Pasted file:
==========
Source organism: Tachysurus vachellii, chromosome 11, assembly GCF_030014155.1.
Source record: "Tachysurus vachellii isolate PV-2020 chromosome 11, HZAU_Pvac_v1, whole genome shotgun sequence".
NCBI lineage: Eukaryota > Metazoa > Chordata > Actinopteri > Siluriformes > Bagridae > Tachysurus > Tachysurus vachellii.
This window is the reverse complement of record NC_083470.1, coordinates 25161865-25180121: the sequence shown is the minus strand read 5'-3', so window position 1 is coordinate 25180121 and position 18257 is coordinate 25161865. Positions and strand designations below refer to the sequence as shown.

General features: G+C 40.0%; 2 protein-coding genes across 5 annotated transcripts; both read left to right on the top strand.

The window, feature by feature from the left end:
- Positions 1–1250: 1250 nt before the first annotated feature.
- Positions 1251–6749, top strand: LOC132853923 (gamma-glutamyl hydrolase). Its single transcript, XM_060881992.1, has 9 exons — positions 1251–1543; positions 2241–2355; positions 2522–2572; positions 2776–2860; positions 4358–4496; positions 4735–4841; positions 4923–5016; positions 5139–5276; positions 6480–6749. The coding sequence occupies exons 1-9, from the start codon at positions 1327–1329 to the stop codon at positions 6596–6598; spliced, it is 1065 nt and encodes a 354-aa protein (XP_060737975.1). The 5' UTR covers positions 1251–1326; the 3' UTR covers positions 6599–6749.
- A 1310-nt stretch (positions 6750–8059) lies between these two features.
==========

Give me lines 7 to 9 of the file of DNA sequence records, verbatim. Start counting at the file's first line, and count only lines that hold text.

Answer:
- Positions 1–1250: 1250 nt before the first annotated feature.
- Positions 1251–6749, top strand: LOC132853923 (gamma-glutamyl hydrolase). Its single transcript, XM_060881992.1, has 9 exons — positions 1251–1543; positions 2241–2355; positions 2522–2572; positions 2776–2860; positions 4358–4496; positions 4735–4841; positions 4923–5016; positions 5139–5276; positions 6480–6749. The coding sequence occupies exons 1-9, from the start codon at positions 1327–1329 to the stop codon at positions 6596–6598; spliced, it is 1065 nt and encodes a 354-aa protein (XP_060737975.1). The 5' UTR covers positions 1251–1326; the 3' UTR covers positions 6599–6749.
- A 1310-nt stretch (positions 6750–8059) lies between these two features.